If there’s a band that has perfected the battle cry, it’s War of Ages. With consistently solid music and an unadorned devotion to their faith, the band’s latest release, Void, embraces their cry for a world to open their eyes. Without fail, War of Ages delivers heavy, enormous sonic ideas with every new release. From beginning to end, the record’s energy never wavers and its trajectory is clear; WOA has been an anchor in Christian metal since its inception in 2002, and the band serves as a veteran force on the Facedown Records roster. Now, nearly 20 years later, the band responds to their 2017 release, Alpha, with another brick in their monumental wall.
Musically, the album is consistent with their past work with the traditional combination of melody and rhythm, not the least of which comes from vocalist Leroy Hamp’s diverse performances from song to song. There are vocal textures reminiscent of loose rap-rock or gritty spoken word, but pure melodies still fly over the smooth and constantly moving guitar lines and screams still rip through the work, proving the War of Ages listeners have grown to know and love is still very much alive.
Each song is deliberately a declaration, from the chants in the opening track, “The Watchers,” to the cries in “Void”: “Living water flowing from my soul / The future of my heart is with you” and “You will never fail us / Out from darkness.” The call-and-response style strewn throughout is similar to that of Bring Me The Horizon’s defining album, Sempiternal, and the piano/synth sidebars create moments of contemplation that have been forged through the new sounds of metalcore giants like Silent Planet. There’s even a prog vibe (think Periphery) woven throughout the melodic composition of the guitar solo in “Blood of the Earth.”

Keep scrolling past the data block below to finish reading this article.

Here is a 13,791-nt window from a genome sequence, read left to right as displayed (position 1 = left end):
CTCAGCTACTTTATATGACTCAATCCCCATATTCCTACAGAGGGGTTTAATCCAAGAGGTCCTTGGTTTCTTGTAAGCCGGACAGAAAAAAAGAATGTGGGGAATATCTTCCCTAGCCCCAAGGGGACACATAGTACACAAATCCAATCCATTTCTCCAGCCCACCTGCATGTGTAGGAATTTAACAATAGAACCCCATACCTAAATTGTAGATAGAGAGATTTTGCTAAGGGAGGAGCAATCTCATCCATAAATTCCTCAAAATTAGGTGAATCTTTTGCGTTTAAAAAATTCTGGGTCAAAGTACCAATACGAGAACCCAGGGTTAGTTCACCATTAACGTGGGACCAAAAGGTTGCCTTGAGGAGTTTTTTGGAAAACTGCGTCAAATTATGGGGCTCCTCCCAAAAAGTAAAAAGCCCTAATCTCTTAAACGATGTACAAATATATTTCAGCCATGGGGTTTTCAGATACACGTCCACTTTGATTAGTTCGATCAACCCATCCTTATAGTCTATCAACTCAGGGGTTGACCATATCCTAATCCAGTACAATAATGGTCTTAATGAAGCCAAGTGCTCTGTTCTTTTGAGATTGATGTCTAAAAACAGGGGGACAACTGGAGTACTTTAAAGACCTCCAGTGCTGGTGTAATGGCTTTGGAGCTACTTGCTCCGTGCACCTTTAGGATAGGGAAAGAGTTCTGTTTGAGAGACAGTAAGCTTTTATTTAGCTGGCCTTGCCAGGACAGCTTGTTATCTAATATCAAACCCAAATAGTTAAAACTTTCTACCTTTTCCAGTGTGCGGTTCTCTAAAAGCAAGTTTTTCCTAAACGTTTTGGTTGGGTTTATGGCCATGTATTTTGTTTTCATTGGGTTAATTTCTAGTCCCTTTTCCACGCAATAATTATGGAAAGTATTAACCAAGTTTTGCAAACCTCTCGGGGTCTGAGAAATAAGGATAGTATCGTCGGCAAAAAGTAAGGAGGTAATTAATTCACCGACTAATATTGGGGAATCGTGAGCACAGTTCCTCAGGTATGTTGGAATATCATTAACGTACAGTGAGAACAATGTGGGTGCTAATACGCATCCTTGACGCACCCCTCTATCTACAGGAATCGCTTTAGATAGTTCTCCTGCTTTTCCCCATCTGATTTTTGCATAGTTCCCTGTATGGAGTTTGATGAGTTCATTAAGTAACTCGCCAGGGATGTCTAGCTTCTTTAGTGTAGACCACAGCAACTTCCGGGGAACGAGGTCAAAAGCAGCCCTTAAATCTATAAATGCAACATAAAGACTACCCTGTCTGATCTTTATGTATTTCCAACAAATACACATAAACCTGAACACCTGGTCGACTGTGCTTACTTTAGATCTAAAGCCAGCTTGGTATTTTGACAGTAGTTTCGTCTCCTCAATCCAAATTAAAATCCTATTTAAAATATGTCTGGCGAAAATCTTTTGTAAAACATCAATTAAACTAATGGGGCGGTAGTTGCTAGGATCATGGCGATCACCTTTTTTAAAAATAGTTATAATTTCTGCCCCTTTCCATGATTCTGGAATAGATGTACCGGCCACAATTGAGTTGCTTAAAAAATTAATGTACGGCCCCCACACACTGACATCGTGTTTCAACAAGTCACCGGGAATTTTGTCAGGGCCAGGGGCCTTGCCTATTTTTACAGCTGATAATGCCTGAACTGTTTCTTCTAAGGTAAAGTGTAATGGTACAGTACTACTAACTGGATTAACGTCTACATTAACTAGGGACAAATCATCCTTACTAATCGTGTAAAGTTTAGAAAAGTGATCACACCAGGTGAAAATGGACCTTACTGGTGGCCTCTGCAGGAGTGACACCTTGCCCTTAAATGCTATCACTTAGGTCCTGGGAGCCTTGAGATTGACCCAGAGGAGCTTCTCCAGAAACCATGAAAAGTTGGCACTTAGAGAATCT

The most impressive element of Void, however, is how absolutely natural and confident this band is in its delivery.
While the band displays a breadth of immense technical skill – between brutal breakdowns like in “Sulphur and Salt,” the tasteful bass lines in “Jezebel,” ambient textures in “Miles Apart” – the album played it safe with underdeveloped intros and uniform time signatures. But fans do get a taste of War of Ages’ newest face, drummer Kaleb Luebchow. Void succeeds and showcases Luebchow’s capacity, range, and ability to play whatever the song needs. Blast beats? See track three. Insane subdivisions? See track six. Developing those unique flavors that start most of the tracks and deviating from safe, 4/4 grooves may or may not have changed the overarching feel of the record but could certainly offer a deeper understanding of the true skill of the band’s chops.
Regardless, Void is exactly what you would expect from a well-articulated and well-executed metal record. There are moments of ruthless aggression, moments of anthemic singing, and moments where you just close your eyes and bang your head. The most impressive element of Void, however, is how absolutely natural and confident this band is in its delivery. War of Ages creates with purpose, and, true to that purpose, this record leaves fans with a battle that’s clear and a cry that’s loud.